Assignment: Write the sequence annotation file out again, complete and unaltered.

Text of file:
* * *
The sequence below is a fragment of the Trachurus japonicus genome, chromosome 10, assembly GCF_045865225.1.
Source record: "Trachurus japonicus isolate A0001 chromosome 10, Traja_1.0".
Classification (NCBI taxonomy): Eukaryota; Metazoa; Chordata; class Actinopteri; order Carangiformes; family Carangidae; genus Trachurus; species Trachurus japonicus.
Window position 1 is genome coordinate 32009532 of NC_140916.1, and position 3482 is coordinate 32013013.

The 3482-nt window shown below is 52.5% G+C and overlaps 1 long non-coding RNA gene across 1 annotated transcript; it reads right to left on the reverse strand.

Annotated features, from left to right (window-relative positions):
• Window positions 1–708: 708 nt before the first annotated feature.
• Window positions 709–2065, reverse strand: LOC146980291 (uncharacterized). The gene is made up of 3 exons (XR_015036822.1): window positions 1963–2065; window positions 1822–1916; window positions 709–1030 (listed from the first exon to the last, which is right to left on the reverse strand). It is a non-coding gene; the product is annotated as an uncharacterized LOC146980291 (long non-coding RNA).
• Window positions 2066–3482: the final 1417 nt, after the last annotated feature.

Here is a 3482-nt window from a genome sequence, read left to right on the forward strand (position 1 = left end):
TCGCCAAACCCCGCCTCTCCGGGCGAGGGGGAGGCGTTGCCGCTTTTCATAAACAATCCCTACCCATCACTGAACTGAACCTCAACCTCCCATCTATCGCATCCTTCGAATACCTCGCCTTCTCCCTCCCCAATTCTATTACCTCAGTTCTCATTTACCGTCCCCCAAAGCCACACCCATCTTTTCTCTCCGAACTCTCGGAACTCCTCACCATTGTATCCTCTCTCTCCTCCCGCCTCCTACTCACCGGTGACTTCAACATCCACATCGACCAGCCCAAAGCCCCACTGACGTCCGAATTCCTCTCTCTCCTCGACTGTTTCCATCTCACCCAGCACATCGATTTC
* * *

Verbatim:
The sequence below is a fragment of the Trachurus japonicus genome, chromosome 10, assembly GCF_045865225.1.
Source record: "Trachurus japonicus isolate A0001 chromosome 10, Traja_1.0".
Classification (NCBI taxonomy): Eukaryota; Metazoa; Chordata; class Actinopteri; order Carangiformes; family Carangidae; genus Trachurus; species Trachurus japonicus.
Window position 1 is genome coordinate 32009532 of NC_140916.1, and position 3482 is coordinate 32013013.

The 3482-nt window shown below is 52.5% G+C and overlaps 1 long non-coding RNA gene across 1 annotated transcript; it reads right to left on the reverse strand.

Annotated features, from left to right (window-relative positions):
• Window positions 1–708: 708 nt before the first annotated feature.
• Window positions 709–2065, reverse strand: LOC146980291 (uncharacterized). The gene is made up of 3 exons (XR_015036822.1): window positions 1963–2065; window positions 1822–1916; window positions 709–1030 (listed from the first exon to the last, which is right to left on the reverse strand). It is a non-coding gene; the product is annotated as an uncharacterized LOC146980291 (long non-coding RNA).
• Window positions 2066–3482: the final 1417 nt, after the last annotated feature.

Here is a 3482-nt window from a genome sequence, read left to right on the forward strand (position 1 = left end):
TCGCCAAACCCCGCCTCTCCGGGCGAGGGGGAGGCGTTGCCGCTTTTCATAAACAATCCCTACCCATCACTGAACTGAACCTCAACCTCCCATCTATCGCATCCTTCGAATACCTCGCCTTCTCCCTCCCCAATTCTATTACCTCAGTTCTCATTTACCGTCCCCCAAAGCCACACCCATCTTTTCTCTCCGAACTCTCGGAACTCCTCACCATTGTATCCTCTCTCTCCTCCCGCCTCCTACTCACCGGTGACTTCAACATCCACATCGACCAGCCCAAAGCCCCACTGACGTCCGAATTCCTCTCTCTCCTCGACTGTTTCCATCTCACCCAGCACATCGATTTC